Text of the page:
Day 14 (Feb 14): Peter took us to the grocery store and to see inside the igloo church before taking us to the airport. Flight into Dawson from the north was so beautiful, I really got inspired to revisit landscape art, e.g. Sounds of Mount Desert Island. Soon as we land we jump in the car and drive straight to Whitehorse (about 5 1/2 hours) for our final show. We made it in good time, saw Sarah again and gave her back Bob’s guitar he so graciously loaned us, and saw Leanne again and returned her ‘rescue bag’ she so graciously loaned us. (She was surprised no one else had made sure we were prepared and insisted we take a couple sleeping bags and some candles from her in case anything goes wrong with the car and we have to wait for help in the freezing cold.) Negotiating the details of this final gig was the worst and so unnecessarily stressful but the show itself went great.
Day 15 (Feb 15): Got up at 3am to prepare for 6am flight and get to the airport in time to find out it’s delayed. Somehow miraculously made it back to Toronto by way of Vancouver and Winnipeg but not in time to check out the square dance. Ate all the doughnuts Sarah gave us right there in the airport before boarding. Only one banjo case was seriously damaged in transit. Back in Toronto we picked up the things we left at Peter & Debbie’s and moved over to Conny and Rachel’s place. They are also patron saints of wandering musicians. The next day Ben flew to L.A. and I played a solo show at The Local and then picked up Billy at the airport (he was on the same flight I’d been on the day before) and took him to Kitchener, where I played the following day. Billy has been working in the Arctic and working closely with indigenous people there for some years now and he told me some interesting things he’s learned about the ancient Inuit lifestyle. But that’s for another time…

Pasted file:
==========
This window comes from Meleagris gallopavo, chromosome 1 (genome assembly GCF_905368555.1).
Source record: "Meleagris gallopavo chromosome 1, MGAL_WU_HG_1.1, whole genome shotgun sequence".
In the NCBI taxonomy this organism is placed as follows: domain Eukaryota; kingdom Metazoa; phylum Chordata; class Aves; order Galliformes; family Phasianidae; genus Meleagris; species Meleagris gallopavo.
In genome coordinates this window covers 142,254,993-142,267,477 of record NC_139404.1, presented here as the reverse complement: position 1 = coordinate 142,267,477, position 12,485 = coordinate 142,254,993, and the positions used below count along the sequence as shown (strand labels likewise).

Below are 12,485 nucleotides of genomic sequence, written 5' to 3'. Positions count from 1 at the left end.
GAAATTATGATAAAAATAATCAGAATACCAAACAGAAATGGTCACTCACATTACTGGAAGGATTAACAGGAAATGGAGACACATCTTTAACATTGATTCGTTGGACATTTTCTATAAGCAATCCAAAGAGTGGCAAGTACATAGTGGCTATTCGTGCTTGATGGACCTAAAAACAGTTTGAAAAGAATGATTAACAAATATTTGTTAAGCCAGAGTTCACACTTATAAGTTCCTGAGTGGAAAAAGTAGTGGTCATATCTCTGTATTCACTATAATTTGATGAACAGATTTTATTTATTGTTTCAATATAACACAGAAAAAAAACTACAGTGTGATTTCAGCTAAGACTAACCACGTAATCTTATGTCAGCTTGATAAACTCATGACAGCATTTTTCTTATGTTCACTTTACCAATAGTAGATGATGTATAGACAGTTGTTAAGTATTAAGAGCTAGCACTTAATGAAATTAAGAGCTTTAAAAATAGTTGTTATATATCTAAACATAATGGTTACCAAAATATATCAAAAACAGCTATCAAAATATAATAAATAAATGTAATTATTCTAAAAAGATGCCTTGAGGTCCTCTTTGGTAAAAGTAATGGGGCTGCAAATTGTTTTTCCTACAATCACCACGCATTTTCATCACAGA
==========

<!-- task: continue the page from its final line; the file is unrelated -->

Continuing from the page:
And here are some photos from the trip!
That’s a sundog (or sun dog).
CBC Studios, Whitehorse
Hamilton & Son Guitar Works, Whitehorse
Marsh Lake selfie and kicksleds
I’m not including a photo of the gnarly toe but I do have photos.
That’s it for photos my website would let me upload. For more you’ll just have to ask me in person or come over to my house and look at the SourToe Club certificate hanging on my wall.